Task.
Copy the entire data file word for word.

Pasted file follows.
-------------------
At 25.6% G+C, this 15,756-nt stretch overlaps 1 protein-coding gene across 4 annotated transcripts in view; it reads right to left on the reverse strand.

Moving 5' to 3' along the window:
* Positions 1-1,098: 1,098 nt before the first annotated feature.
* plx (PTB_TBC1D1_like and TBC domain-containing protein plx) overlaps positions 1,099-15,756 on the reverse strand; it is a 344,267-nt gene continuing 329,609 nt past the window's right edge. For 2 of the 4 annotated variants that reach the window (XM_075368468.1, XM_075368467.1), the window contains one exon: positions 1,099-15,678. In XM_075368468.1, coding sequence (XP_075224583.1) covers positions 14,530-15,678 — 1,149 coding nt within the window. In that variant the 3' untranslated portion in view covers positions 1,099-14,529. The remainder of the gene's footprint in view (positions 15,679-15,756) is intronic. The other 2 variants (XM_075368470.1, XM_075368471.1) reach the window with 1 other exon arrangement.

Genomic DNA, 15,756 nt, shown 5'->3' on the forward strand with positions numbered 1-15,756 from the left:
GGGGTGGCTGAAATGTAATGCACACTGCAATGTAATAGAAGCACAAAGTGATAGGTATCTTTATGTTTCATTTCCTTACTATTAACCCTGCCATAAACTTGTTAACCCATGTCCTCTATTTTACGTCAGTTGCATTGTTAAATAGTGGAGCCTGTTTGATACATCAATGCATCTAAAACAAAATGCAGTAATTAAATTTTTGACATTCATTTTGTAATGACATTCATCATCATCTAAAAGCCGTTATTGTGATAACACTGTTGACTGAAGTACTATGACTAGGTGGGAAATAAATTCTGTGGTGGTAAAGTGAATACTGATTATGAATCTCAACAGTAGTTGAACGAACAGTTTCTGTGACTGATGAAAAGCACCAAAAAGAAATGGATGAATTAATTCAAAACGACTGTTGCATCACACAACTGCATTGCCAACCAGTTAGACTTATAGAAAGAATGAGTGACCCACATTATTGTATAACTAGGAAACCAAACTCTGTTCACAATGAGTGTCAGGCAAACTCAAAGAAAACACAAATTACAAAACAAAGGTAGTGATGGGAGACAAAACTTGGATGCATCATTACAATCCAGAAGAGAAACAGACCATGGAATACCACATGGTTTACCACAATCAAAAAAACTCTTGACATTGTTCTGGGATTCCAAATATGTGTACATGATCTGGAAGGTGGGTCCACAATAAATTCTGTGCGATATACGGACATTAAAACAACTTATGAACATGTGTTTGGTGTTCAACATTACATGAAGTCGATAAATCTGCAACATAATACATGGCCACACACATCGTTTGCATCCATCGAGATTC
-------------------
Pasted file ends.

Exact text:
At 25.6% G+C, this 15,756-nt stretch overlaps 1 protein-coding gene across 4 annotated transcripts in view; it reads right to left on the reverse strand.

Moving 5' to 3' along the window:
* Positions 1-1,098: 1,098 nt before the first annotated feature.
* plx (PTB_TBC1D1_like and TBC domain-containing protein plx) overlaps positions 1,099-15,756 on the reverse strand; it is a 344,267-nt gene continuing 329,609 nt past the window's right edge. For 2 of the 4 annotated variants that reach the window (XM_075368468.1, XM_075368467.1), the window contains one exon: positions 1,099-15,678. In XM_075368468.1, coding sequence (XP_075224583.1) covers positions 14,530-15,678 — 1,149 coding nt within the window. In that variant the 3' untranslated portion in view covers positions 1,099-14,529. The remainder of the gene's footprint in view (positions 15,679-15,756) is intronic. The other 2 variants (XM_075368470.1, XM_075368471.1) reach the window with 1 other exon arrangement.

Genomic DNA, 15,756 nt, shown 5'->3' on the forward strand with positions numbered 1-15,756 from the left:
GGGGTGGCTGAAATGTAATGCACACTGCAATGTAATAGAAGCACAAAGTGATAGGTATCTTTATGTTTCATTTCCTTACTATTAACCCTGCCATAAACTTGTTAACCCATGTCCTCTATTTTACGTCAGTTGCATTGTTAAATAGTGGAGCCTGTTTGATACATCAATGCATCTAAAACAAAATGCAGTAATTAAATTTTTGACATTCATTTTGTAATGACATTCATCATCATCTAAAAGCCGTTATTGTGATAACACTGTTGACTGAAGTACTATGACTAGGTGGGAAATAAATTCTGTGGTGGTAAAGTGAATACTGATTATGAATCTCAACAGTAGTTGAACGAACAGTTTCTGTGACTGATGAAAAGCACCAAAAAGAAATGGATGAATTAATTCAAAACGACTGTTGCATCACACAACTGCATTGCCAACCAGTTAGACTTATAGAAAGAATGAGTGACCCACATTATTGTATAACTAGGAAACCAAACTCTGTTCACAATGAGTGTCAGGCAAACTCAAAGAAAACACAAATTACAAAACAAAGGTAGTGATGGGAGACAAAACTTGGATGCATCATTACAATCCAGAAGAGAAACAGACCATGGAATACCACATGGTTTACCACAATCAAAAAAACTCTTGACATTGTTCTGGGATTCCAAATATGTGTACATGATCTGGAAGGTGGGTCCACAATAAATTCTGTGCGATATACGGACATTAAAACAACTTATGAACATGTGTTTGGTGTTCAACATTACATGAAGTCGATAAATCTGCAACATAATACATGGCCACACACATCGTTTGCATCCATCGAGATTC